State X orients to action according to the manner in which the particular situation is viewed by certain officials and according to what they want. The actions of other actors, the actor’s goals and means, and the other components of the situation are related meaningfully by the actor. His action flows from this definition of the situation.

Richard Snyder, H W Bruck and Burton Sapin, Foreign Policy Decision Making, 1962

Frontstage and backstage

So how do participants establish and maintain a definition of the situation? In performance, which means simply the character of action conducted in the presence of others. A performance, Goffman says, ‘may be defined as all the activity of a given participant on a given occasion which serves to influence in any way any of the other participants’, while ‘the object of a performer is to sustain a particular definition of the situation’. The encounter is ‘staged’, conducted consciously and deliberately with reference to those who witness it as well as to those who immediately take part in it. It is planned and prepared for, ‘produced’ we might say in the way a film or a play is produced, ‘put on’ and acted out.

The self, then, as a performed character, is not an organic thing that has a specific location, whose fundamental fate is to be born, to mature, and to die, it is a dramatic effect arising diffusely from a scene that is presented, and the characteristic issue, the crucial concern, is whether it will be credited or discredited.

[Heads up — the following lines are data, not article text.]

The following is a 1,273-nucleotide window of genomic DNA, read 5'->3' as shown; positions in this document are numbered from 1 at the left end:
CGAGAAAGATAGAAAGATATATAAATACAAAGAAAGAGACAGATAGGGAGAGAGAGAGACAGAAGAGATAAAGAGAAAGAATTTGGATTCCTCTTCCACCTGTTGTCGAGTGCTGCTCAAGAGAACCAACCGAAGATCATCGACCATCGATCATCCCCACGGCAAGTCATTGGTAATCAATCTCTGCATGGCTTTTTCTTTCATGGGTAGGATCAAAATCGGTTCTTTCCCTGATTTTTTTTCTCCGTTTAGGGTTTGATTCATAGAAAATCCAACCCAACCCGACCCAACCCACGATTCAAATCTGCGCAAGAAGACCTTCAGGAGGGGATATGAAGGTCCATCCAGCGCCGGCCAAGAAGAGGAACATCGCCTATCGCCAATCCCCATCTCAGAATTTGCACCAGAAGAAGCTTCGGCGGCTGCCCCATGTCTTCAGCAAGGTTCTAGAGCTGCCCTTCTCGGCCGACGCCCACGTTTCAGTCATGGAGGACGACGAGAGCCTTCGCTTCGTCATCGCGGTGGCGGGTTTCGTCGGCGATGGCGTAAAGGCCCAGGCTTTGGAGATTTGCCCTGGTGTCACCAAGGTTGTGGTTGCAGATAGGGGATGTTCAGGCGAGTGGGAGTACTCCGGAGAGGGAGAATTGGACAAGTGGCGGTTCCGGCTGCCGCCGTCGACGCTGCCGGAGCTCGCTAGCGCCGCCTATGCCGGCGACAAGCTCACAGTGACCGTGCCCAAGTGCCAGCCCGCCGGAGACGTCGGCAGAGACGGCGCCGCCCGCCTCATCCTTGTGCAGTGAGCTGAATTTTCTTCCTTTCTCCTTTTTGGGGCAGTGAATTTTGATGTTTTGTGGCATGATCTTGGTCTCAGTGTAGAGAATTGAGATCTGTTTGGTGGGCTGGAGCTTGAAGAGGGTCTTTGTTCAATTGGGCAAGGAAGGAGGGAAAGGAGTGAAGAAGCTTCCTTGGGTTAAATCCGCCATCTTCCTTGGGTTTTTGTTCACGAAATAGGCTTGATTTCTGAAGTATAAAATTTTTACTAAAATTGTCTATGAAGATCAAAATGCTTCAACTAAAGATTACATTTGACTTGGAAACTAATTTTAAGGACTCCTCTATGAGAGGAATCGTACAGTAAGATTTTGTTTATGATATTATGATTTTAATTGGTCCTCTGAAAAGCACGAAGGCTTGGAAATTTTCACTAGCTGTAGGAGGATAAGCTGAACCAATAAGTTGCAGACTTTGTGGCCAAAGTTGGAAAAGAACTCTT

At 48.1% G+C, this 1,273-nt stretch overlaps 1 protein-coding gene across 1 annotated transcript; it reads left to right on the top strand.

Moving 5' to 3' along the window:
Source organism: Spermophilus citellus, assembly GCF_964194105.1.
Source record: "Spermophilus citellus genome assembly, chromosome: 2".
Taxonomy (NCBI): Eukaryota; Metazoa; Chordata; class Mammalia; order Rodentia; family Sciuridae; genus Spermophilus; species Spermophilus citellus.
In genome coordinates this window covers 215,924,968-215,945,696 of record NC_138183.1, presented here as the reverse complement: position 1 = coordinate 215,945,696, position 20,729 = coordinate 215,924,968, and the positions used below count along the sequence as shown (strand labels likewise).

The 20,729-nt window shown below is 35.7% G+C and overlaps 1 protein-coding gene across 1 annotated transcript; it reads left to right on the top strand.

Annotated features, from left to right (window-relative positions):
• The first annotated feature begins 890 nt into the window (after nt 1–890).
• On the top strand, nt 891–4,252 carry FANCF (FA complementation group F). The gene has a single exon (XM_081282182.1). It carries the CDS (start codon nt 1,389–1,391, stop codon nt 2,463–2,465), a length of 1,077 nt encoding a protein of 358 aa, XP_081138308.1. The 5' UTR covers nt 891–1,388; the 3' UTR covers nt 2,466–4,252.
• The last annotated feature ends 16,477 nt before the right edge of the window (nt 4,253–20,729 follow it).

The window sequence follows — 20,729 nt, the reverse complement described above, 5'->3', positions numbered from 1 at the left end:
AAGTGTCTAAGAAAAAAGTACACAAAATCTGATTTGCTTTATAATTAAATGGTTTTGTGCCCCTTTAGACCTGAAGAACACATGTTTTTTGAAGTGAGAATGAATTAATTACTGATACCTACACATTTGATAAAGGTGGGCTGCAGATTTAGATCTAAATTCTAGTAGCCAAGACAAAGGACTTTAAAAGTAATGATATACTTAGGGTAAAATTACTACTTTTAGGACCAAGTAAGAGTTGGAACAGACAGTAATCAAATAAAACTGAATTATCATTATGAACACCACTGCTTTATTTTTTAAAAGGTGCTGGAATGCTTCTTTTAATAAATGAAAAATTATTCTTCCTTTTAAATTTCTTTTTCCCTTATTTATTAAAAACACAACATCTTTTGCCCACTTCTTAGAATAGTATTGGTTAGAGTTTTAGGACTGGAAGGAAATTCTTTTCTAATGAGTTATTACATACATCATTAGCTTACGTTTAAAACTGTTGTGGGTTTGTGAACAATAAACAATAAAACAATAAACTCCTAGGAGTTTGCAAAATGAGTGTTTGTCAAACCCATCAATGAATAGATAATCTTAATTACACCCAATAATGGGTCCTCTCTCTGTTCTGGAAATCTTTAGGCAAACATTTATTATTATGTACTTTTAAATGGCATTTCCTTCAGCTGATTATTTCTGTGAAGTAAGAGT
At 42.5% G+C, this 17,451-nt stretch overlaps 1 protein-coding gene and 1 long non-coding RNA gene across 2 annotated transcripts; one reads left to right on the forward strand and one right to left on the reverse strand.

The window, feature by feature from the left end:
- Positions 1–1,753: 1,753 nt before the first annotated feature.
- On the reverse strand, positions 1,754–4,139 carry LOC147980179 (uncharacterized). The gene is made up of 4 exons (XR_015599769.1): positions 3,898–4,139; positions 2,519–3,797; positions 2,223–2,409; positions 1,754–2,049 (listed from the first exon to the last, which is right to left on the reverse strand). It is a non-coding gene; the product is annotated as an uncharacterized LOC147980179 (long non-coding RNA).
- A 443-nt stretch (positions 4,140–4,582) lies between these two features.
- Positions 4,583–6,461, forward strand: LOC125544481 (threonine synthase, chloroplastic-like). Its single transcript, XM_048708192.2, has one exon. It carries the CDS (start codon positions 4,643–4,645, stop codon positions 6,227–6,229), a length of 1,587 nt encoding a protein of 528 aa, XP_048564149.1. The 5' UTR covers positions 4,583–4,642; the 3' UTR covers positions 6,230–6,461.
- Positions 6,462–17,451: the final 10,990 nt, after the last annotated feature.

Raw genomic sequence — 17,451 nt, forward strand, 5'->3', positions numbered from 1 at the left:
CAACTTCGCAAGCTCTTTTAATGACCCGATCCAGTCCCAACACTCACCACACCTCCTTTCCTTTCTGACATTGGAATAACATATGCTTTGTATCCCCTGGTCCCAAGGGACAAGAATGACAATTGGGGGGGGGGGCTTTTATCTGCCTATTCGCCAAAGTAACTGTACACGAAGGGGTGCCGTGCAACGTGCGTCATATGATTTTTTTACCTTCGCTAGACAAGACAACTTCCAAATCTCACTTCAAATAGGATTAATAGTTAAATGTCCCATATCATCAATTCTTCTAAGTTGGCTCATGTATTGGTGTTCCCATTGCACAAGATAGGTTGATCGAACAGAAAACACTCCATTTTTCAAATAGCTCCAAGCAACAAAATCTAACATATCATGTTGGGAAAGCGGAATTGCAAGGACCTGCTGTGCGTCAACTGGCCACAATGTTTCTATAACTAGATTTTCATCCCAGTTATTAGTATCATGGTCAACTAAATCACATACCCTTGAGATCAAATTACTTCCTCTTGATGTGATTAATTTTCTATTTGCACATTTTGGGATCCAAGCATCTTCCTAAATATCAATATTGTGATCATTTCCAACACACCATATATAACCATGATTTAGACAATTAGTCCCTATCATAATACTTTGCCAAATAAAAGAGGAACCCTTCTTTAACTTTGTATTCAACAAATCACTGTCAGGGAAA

Erving Goffman, The Presentation of Self in Everyday Life, 1959

Persona in Latin signifies the disguise, or outward appearance of a man, counterfeited on the stage… a person, is the same as an actor is.

Thomas Hobbes, Leviathan, 1651

This makes, in turn, for Goffman’s famous distinction between frontstage and backstage, or what he terms ‘regions’. A region is immediate, local, physical: ‘any place that is bounded to some degree by barriers to perception’. Interestingly, the space in which the encounter takes place (‘frontstage’) is invariably connected to another space accessible to perhaps only some of its participants. ‘Backstage’ is where those participants talk about what is going on frontstage (Goffman developed the idea in watching the different exchanges taking place in a hotel dining area and its kitchen as staff moved between the two). The encounter or meeting, this suggests, has an infrastructure on which its ostensible functioning depends. In order to understand it, we may need to know what’s going on ‘behind the scenes’.

The dramas of the theatre state, mimetic of themselves, were, in the end, neither illusions nor lies, neither sleight of hand nor make-believe. They were what there was.

Clifford Geertz, Negara: The Theatre State in Nineteenth-Century Bali, 1980

Describing it in terms of performance is not saying that politics is somehow unreal, that political ‘actors’ are ‘just pretending’; it is, instead, a penetrating account of how social and therefore political life is necessarily pursued. For action to mean anything, for it to have any motive, purpose or effect, the situation must be understood and interpreted by those involved in it. What Goffman is interested in is how one definition of a situation is developed and sustained rather than any other; for if it weren’t this definition it would be another, and if there were no definition at all there would be no situation either.